Even at a remarkably short 18" sight radius--that is, your eye is 2" behind the breechface on the legal-minimum 16" barrel (or 1.5" on a more common 16.5" barrel)--you're looking at a .100" wide front sight to completely cover a deer if he is facing you directly (wider if he's quartering or broadside).

    A tenth of an inch isn't unheard-of, but you ought to be able to find something narrower if you look. Alternatively, as Dr. Winslow said, center the vitals above the top of the post (sight in for a six o'clock hold, of course), and you should be able to deliver rounds on target out past 100 yards.

    4MOA (4" at 100yd) is a fair standard with an off-the-rack rifle and surplus ammo. Hie thee to an Appleseed shoot and you'll be able to do it consistently with iron sights.
     
  14. hardluk1

    hardluk1 member

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    Just put a scope on that gun and hit what you want . There is a point and time that shooting at targets and deer are not the same anymore.
     
  15. Art Eatman

    Art Eatman Administrator Staff Member

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    The poor-boy's approach to righteousness: I've lived rural for a long time, so I can do my shooting in my back yard. While I've built benchrests, I guarantee you that a picnic table is better than a blanket over the hood of a pickup. :)

    There's always the formal rifle range, of course, with benchrests.

    Sandbags: I've made dozens. The little zipper-type bank bags. Pieces from the legs of worn-out pants. You don't even have to sew the pants legs. Fold one end over, pour in maybe a pint or so of sand, fold over and hold with rubber bands or baling wire or string. Whatever. Make at least four of them, two of them maybe three inches thick and the others maybe two inches. A couple of pieces of 2x4 can be handy, also.

    An old towel under your right elbow saves skin from abrading during recoil. :)

    Target: For all that I have a 100-yard backstop and use regular targets, I also use a cardboard box with a "casual" target that's just a sheet of typing paper with lines that I draw with a Magic Marker and a straight edge. One horizontal line and maybe two or three vertical lines. I use that at 25 and 50 yards for iron sights.

    Cost: Danged little. Know-how: Not much, really. :D

    So: You set up the bags so that your sights are very close to being aimed, without you having to hold the rifle. That makes it easy to get a proper sight picture.

    Sight picture: My notion is that the top of the front sight should be even with the top of the rear sight. A straight line across is what should be seen. The target should be in the dead center of this happiness, sitting right on top of the horizontal line.

    Start at some easy distance, say 25 yards. Adjust the sights for a center hit, being able to shoot a tight group of three or so shots. Then move on out to, say, 50 yards, and repeat. Then go to 100 yards.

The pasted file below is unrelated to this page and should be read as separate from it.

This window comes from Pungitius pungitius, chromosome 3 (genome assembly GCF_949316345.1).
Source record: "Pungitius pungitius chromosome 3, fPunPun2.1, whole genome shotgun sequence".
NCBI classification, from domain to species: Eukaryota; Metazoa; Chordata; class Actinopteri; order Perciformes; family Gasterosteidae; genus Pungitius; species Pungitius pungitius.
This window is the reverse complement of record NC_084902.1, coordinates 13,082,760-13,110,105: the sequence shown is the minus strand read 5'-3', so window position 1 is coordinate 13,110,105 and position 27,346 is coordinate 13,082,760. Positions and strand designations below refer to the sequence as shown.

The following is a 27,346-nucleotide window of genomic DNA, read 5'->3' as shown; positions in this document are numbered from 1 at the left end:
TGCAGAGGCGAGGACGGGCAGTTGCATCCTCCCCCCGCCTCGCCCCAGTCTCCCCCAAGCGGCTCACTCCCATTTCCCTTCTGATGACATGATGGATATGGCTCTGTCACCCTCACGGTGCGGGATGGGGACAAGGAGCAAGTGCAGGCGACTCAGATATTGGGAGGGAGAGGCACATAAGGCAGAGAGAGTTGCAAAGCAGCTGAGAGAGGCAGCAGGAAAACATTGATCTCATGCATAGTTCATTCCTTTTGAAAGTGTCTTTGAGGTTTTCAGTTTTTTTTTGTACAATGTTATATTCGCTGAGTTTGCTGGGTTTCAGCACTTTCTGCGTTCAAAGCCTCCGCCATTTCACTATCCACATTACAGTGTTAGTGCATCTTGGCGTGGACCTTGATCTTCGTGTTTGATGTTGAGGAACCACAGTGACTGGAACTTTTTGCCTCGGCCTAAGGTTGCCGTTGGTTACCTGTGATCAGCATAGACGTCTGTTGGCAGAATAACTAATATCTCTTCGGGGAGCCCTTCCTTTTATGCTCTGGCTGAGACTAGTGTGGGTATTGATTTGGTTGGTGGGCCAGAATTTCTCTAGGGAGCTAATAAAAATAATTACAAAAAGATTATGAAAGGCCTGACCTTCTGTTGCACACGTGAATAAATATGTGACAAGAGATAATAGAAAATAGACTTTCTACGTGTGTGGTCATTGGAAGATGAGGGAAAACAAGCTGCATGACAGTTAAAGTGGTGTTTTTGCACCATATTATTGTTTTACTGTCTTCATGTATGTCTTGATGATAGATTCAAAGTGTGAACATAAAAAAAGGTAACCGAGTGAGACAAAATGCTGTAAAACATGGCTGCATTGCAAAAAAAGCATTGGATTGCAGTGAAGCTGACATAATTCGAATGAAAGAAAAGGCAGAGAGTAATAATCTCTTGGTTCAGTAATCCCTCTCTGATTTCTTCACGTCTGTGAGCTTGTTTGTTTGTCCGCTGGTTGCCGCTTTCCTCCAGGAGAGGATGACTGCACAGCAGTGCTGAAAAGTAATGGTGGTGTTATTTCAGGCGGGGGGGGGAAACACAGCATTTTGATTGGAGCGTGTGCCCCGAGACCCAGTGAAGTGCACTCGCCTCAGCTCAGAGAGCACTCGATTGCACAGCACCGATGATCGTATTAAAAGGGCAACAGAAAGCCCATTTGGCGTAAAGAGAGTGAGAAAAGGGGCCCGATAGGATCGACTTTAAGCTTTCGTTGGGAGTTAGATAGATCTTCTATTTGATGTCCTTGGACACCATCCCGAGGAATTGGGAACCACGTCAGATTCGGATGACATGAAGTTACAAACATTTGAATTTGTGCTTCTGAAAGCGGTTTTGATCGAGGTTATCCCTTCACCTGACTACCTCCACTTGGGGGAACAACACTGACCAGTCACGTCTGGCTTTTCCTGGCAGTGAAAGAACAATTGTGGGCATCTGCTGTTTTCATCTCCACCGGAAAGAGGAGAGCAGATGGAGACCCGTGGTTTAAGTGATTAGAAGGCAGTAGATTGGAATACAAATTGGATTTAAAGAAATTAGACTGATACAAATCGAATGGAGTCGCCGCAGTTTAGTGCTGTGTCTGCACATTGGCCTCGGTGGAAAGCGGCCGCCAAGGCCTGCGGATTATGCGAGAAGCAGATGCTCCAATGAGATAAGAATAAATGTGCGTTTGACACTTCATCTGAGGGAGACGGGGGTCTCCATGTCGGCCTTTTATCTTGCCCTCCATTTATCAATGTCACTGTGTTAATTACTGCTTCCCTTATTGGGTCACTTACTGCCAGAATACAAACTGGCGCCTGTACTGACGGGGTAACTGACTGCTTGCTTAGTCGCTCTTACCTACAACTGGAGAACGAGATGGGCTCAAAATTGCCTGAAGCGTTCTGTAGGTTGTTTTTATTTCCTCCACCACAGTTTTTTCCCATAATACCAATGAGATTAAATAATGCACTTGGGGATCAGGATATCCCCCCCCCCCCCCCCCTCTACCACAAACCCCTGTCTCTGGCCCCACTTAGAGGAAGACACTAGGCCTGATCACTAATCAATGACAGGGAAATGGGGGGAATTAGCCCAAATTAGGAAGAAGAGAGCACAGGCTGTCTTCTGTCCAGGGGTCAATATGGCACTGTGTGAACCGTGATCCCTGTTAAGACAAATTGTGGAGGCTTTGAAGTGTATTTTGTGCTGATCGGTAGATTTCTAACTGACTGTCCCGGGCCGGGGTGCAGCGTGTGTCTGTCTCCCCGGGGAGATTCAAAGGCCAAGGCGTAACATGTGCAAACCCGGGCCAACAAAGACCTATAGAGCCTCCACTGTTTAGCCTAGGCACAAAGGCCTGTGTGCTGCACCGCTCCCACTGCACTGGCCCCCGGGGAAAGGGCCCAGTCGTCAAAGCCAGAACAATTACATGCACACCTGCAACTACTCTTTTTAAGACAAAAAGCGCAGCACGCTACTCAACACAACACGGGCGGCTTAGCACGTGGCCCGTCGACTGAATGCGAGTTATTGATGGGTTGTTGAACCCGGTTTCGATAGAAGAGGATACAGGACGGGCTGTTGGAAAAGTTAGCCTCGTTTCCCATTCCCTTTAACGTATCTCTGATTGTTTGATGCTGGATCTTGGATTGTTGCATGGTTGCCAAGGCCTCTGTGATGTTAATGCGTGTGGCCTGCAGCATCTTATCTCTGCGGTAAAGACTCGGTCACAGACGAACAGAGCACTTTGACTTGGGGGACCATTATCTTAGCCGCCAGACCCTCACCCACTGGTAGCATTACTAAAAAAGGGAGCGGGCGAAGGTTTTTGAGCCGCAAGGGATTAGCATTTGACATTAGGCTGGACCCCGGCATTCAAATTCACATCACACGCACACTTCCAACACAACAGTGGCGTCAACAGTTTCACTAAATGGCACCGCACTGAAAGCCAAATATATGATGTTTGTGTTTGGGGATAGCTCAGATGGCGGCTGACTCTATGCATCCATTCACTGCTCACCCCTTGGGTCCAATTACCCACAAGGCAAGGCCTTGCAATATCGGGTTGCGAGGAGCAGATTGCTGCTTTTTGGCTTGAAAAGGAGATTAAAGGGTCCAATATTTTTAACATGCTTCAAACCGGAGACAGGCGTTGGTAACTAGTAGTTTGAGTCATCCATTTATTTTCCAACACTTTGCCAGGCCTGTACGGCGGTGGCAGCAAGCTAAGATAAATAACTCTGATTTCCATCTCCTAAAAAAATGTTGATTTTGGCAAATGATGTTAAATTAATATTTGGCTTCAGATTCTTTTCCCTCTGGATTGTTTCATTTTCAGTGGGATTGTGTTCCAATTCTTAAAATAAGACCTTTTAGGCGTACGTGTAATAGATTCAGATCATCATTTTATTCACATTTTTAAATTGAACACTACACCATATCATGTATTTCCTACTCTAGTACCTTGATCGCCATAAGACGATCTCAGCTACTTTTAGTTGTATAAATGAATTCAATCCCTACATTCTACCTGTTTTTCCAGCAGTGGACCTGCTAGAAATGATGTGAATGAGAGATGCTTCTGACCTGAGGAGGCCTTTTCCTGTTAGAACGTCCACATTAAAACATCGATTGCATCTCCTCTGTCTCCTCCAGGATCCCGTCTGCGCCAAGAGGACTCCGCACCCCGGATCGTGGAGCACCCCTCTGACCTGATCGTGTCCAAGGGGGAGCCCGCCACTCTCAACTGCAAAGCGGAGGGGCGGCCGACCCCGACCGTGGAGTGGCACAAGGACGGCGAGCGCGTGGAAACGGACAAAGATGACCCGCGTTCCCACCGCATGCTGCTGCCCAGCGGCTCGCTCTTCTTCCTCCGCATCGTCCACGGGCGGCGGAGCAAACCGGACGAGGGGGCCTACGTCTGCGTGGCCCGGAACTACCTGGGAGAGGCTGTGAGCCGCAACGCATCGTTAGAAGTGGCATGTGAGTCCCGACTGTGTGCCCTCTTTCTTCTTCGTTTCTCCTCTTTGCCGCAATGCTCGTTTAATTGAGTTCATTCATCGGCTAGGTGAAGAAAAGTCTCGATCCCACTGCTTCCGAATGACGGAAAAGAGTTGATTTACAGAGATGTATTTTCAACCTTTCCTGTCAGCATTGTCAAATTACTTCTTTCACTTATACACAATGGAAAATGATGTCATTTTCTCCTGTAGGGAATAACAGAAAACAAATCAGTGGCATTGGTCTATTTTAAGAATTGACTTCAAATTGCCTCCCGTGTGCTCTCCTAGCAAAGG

With iron sights, I'd guess maybe one inch high at 100 yards for the center of a group of three or so shots is about as good as you'd want.

    Now, I don't mean to be "talking down" to anybody. Could be that everybody here knows all this stuff. Like I say, I've just spent a bunch of years poor-boying my way into learning a bit about how to hit a target...

    Best luck,

    Art
     
  16. rcmodel

    rcmodel Member in memoriam

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    You need to focus on the front sight.


    Let the target and the rear sight blur slightly and they will take care of themselves.

    You can't possibly focus on all three at the same time. Or shoot small groups if you try to.

    rc
     
  17. Deer Hunter

    Deer Hunter Member

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    Practice.
     
  18. Ty7940

    Ty7940 Member

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    That really is good advice. I never thought about it that way but I could do that.

    Believe Me. I practice my shooting every single day, from noon to 3 PM, If I practice anymore I'll die from exhaustion.
     
  19. leathermanwave

    leathermanwave Member

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  20. longdayjake

    longdayjake Member

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    That really should be an easy shot. Not to brag or anything but at that range the only way to miss it should be standing up in a strong breeze. 150 yard shots are pretty easy too if you are sitting. It sounds to me like you need to get a scope or your eyes are getting old.
     
  21. Dallas Jack

    Dallas Jack Member

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    Just out of curiosity what is your age and firearm background?
    How are you shooting your gun? Rested, offhand, or what?
    Does your 742 have the original sights on it?
    I am trying to figure out how you can see a Skoal can and not a deer.
    Dallas Jack